Cleveland Business Connects

For immediate release (October 6, 2017) Media Contact: Judy Abelman Email: Phone: 440.725.8861...

Curtailing the high price of stress


I am 41 years old and the vice president of a large organization. Over the last several months I have begun to worry about my memory. I find myself struggling to focus at work. I’ve recently missed several appointments and have begun to experience chronic headaches. I don’t feel depressed or nervous. All of my medical tests and examinations have come back negative, but I am concerned. My doctor suggested that it could be stress.


Stress on the job led 34 percent of all American employees to consider quitting their jobs, and more than half reported an increase in physical illness and poor relationships. Employers have seen significantly increased healthcare costs for illnesses related to stress and secondary costs related to lost productivity and absenteeism.
Stress is a biological and biochemical process that begins in the brain. The brain “interprets” a situation and sends chemical and electrical messages to the entire autonomic nervous system. This response triggers the release of hormones. More blood is distributed to the extremities to allow you to physically defend yourself or run from danger. Once you take action, the body moves back to a state of “rest.” However, with chronic stress and no imminent danger to respond to, the body and the mind remain in a high state of stress or vigilance. This chronic state has dangerous effects on the heart, brain, and immune system.

Stress Protectors

Recognize it — Alter perceptions of stressful events. Action is the fastest way to reduce stress. Stop thinking and start doing.

Exercise — Physiologically we need to “burn up” stress responses.

Increase Social Support — Being with supportive others buffers one from stress reactions.

Laughter — This helps us keep perspective and restore coping; laughing is a physiological release for built-up tension and stress hormones.

Learn to delegate — Giving up control will help keep you in control.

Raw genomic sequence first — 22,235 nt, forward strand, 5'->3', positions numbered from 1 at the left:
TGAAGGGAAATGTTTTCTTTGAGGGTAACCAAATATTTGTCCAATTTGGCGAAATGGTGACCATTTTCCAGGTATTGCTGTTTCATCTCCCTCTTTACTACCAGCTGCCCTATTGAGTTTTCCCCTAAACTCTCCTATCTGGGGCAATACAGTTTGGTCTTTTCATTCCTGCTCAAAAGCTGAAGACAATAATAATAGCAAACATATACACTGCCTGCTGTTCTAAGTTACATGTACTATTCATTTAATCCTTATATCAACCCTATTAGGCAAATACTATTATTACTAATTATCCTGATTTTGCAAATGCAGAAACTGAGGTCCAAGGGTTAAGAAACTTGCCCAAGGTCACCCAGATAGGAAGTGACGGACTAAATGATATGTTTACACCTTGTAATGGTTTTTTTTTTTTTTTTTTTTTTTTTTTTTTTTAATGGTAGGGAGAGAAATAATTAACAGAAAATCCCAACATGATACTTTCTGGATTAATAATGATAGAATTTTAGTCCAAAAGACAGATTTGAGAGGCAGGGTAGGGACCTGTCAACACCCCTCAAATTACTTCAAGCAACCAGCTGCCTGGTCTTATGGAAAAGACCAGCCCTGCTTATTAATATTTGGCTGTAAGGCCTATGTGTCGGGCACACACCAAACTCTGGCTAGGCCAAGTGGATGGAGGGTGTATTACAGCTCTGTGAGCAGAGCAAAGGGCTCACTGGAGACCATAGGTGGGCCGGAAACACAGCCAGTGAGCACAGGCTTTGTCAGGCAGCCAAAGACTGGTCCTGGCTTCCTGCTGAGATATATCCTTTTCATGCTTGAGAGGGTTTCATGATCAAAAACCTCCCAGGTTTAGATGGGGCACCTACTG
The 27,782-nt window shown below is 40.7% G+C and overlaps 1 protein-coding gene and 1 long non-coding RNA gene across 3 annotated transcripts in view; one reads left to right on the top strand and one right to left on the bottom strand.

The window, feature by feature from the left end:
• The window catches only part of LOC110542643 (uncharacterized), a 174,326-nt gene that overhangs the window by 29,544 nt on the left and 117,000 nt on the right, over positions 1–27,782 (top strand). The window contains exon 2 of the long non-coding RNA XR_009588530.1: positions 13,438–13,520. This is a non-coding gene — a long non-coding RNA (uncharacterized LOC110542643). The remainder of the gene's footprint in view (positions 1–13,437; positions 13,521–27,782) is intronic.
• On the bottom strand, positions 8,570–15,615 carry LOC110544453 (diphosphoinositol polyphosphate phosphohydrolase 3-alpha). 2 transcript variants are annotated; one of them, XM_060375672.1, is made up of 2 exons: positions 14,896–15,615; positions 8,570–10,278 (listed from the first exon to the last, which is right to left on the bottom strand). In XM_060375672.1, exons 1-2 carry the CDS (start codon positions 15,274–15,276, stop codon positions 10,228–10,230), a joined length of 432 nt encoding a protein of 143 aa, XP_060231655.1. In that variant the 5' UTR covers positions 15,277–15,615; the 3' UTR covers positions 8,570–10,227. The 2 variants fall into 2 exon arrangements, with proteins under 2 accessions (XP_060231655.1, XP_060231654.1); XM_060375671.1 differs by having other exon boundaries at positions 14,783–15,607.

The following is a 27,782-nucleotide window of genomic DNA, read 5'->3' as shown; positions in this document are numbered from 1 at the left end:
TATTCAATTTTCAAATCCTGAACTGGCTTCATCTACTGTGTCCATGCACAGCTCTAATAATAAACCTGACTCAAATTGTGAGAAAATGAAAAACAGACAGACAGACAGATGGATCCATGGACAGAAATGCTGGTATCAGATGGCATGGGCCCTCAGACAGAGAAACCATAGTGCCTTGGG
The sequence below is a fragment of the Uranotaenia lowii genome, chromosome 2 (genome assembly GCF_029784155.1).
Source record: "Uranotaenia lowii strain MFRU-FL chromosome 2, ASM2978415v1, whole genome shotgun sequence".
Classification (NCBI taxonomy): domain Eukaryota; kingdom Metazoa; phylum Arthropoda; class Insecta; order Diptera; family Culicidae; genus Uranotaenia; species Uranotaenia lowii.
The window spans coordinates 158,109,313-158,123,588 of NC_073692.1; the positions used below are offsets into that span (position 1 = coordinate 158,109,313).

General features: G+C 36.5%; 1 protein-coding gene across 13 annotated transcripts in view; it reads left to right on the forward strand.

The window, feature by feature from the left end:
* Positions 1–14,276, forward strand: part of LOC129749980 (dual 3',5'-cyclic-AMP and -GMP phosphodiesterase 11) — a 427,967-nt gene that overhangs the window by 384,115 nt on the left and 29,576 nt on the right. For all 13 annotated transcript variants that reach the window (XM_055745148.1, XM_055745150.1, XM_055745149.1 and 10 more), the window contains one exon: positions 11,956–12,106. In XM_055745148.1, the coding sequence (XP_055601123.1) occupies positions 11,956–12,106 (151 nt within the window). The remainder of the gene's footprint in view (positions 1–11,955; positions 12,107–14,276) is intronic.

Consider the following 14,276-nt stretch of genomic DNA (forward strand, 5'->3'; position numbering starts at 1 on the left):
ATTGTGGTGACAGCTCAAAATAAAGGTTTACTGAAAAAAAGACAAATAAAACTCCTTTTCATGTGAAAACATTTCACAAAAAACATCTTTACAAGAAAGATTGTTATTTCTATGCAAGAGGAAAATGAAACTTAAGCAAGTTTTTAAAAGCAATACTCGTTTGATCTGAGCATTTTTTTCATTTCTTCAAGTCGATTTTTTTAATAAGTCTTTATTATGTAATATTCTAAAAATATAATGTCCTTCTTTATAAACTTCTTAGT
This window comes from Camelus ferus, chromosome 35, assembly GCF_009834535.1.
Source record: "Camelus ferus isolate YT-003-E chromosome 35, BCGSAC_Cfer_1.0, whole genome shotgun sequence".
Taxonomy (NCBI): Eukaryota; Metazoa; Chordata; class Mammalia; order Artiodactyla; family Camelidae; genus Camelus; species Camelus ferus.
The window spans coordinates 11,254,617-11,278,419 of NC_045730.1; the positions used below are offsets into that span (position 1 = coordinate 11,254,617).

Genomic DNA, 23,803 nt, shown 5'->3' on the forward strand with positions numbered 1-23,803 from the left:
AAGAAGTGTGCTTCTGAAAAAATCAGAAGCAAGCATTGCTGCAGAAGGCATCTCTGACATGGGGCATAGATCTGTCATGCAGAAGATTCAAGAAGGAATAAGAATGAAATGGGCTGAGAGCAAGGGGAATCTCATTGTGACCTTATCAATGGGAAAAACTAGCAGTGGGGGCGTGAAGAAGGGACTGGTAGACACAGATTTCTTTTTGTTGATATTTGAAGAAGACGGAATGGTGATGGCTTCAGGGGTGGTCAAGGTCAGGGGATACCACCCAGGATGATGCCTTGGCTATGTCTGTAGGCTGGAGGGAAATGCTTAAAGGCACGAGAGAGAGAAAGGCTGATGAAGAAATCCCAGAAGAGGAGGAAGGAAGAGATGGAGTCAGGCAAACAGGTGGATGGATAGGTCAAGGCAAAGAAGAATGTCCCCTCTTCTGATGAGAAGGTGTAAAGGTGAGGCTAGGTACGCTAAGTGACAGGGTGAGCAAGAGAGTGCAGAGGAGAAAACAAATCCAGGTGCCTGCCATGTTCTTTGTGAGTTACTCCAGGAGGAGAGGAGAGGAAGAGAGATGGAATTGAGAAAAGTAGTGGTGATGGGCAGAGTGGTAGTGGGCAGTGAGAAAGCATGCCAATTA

Nurture self — This helps to rebuild the soul and keep the harmful physical effects of stress away.

Keep perspective and avoid the “what if’s” —  Restructure thinking to stay in the present and avoid the future worries.

Develop coping strategies — Stay proactive and develop a plan for managing changes in life. Avoid feeling helpless, which triggers depression, anxiety, and panic.

Seek out or help to create a healthy work environment — Find jobs/tasks that allow you to maximize your skills and offer some control and influence in a collaborative environment. We are unlikely to change our behavior unless we believe that there will be an immediate benefit to our health. Telling somebody to monitor the amount of saturated fats in their diet when they are not currently experiencing any medical concerns is unlikely to yield a change in behavior. Behavior change needs to be anchored to improvements that can be experienced now.

Visualize yourself benefiting from the changes — If you are quitting smoking or improving your diet, visualize your arteries with blood flowing freely without the clogging effects from unhealthy behaviors. Imagine your heart pumping at a regular comfortable rate without having to work so hard.

Remind yourself that you are making the right choices — For example, tell yourself as you exercise that you are lowering your cholesterol, keeping your weight down, and improving the overall functioning of your heart.

Self Confidence

Do you listen to a health message and find yourself acknowledging that, while it makes sense, deep inside you’re thinking, “I could never really do that.” Confidence is built when we are able to have several small measures of success in high-risk situations. So if you notice that resisting high-fat foods is particularly difficult for you when you’re dining out with friends, then small improvements will be felt as success to be built upon. This will improve your confidence and commitment to sticking with your healthy behavior.

Environmental Cues

Many of the motivating factors we’ve talked about involve changes that you need to make inside yourself. There are also environmental changes you can make to support your efforts to change unhealthy behaviors. Surrounding yourself with cues to remind you of a commitment to change and help you sustain changes can be quite useful.

  • Surround yourself with supportive people who share your commitment to a healthy lifestyle.
  • Keep healthy foods readily available to you.
  • Establish an exercise routine with a partner.
  • Keep a list of your priorities and the amount of time committed to each task as a reminder of your improved time management techniques.

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